Well, I finally went over to Industrial Research Limited and gave them a mildy re-written version of the talk I gave to the group here a wee while ago. It seemed to go well, and I only got myself confused once, which is pretty good seeing as I now insist on not working out what I’m going to say ahead of time. I always used to try to script things, but that just seemed to end up with me rushing through the material far too fast… Although it’s taken me a long time to get to this stage, I can now wing it quite happily when giving a talk. The audience was about 20 people this time, and there were some good, interesting questions and a fair few people who spoke to me afterwards to say they thought it was good. I still have no real idea of how good my talks are, because when I’m winging it I’m only just running above the stream-of-consciousness level, which means I don’t have the time to listen to myself. Having said that, I’m certainly a lot more comfortable giving talks, and a relaxed attitude tends to rub off well on an audience.
I got a bit of a tour of the place while I was there, including a quick look at the Beowulf cluster I’ve been running on. It’s a pretty nice place, and the projects look interesting. A fair chunk of the work they do is quite reminiscent of EPCC. They don’t have access to the kind of computing power that EPCC has, but then they also have lots of real labs where people actually make stuff. So, while the spirit is much the same, the tools are rather different. For example, most projects have both experimental and theoretical work being done on them in house, and the people on both sides work closely together. It is also somewhat bigger than EPCC (hundreds of people on the staff), but then it is a national government research facility.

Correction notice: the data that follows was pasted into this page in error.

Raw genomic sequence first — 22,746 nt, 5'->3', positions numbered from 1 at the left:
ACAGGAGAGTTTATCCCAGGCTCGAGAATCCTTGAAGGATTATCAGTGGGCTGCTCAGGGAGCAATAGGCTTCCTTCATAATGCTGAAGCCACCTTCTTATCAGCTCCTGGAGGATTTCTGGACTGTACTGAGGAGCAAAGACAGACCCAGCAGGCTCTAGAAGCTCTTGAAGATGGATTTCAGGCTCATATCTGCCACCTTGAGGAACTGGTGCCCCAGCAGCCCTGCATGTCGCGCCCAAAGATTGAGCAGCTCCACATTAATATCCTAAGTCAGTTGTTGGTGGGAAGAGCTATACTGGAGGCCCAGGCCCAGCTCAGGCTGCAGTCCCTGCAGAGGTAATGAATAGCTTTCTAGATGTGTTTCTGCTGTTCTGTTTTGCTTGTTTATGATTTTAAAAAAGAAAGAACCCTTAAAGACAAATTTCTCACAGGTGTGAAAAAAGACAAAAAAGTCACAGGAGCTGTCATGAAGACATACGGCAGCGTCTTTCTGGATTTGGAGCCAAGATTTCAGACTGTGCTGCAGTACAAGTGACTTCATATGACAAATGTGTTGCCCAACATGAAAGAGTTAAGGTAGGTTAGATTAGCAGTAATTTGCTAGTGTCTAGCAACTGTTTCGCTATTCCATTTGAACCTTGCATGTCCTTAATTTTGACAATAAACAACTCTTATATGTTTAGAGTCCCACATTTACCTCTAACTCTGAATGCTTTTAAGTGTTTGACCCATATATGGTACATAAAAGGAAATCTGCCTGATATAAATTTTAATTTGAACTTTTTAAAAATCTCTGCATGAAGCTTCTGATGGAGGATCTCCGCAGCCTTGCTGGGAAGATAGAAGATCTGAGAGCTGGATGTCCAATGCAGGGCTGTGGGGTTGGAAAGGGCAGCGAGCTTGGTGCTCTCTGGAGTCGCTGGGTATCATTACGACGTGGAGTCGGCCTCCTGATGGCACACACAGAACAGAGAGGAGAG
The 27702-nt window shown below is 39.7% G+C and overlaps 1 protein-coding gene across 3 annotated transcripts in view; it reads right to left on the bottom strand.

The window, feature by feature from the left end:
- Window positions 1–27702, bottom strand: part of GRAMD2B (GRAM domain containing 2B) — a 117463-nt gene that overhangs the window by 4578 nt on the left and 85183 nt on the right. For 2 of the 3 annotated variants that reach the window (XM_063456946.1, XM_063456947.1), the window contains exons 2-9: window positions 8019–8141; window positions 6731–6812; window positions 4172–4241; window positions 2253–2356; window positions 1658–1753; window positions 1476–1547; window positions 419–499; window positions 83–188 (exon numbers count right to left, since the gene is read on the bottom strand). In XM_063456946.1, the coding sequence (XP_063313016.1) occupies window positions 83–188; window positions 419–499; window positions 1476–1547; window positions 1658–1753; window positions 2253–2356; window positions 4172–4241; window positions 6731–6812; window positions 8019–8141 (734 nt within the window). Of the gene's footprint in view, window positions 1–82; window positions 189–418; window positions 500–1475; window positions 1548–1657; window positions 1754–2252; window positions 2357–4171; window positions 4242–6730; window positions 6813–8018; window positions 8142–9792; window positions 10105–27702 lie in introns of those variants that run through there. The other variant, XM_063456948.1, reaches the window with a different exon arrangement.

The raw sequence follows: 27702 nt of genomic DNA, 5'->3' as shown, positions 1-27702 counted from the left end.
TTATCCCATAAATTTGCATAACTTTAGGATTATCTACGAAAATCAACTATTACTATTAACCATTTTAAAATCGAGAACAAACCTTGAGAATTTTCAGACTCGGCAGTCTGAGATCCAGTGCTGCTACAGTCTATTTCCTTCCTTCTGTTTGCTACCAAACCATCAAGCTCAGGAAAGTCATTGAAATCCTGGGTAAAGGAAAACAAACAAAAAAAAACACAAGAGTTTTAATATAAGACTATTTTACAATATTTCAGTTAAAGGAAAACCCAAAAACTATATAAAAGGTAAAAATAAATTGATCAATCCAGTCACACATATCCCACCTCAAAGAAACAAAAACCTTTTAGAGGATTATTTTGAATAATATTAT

Reading between the lines, I suspect if I was a bit more pushy about the issue it is quite possible that I could get a job with IRL. I’ve thought about this before, and came to the conclusion that although it sounds quite cool, it’s just too damn far away from home. But on the train back to town, as I watched the beautiful hills around the bay trundling past, I realised how lucky I am to be able to choose between Edinburgh and Wellington. They are both very beautiful cities, although in very different ways, and the fact that I could even have such a choice to make says a lot about my quality of life.
As it turns out, other more pressing and indeed delightful circumstances mean that I will certainly be returning to Edinburgh soon, and for the foreseeable future. I have been lucky to be able to live in New Zealand for two summers, but this is not my home. In fact, that’s not even what home means. Quite what will happen when I get back is another thing entirely, but life is good, exciting, and full of possibilities.
Which is nice. :)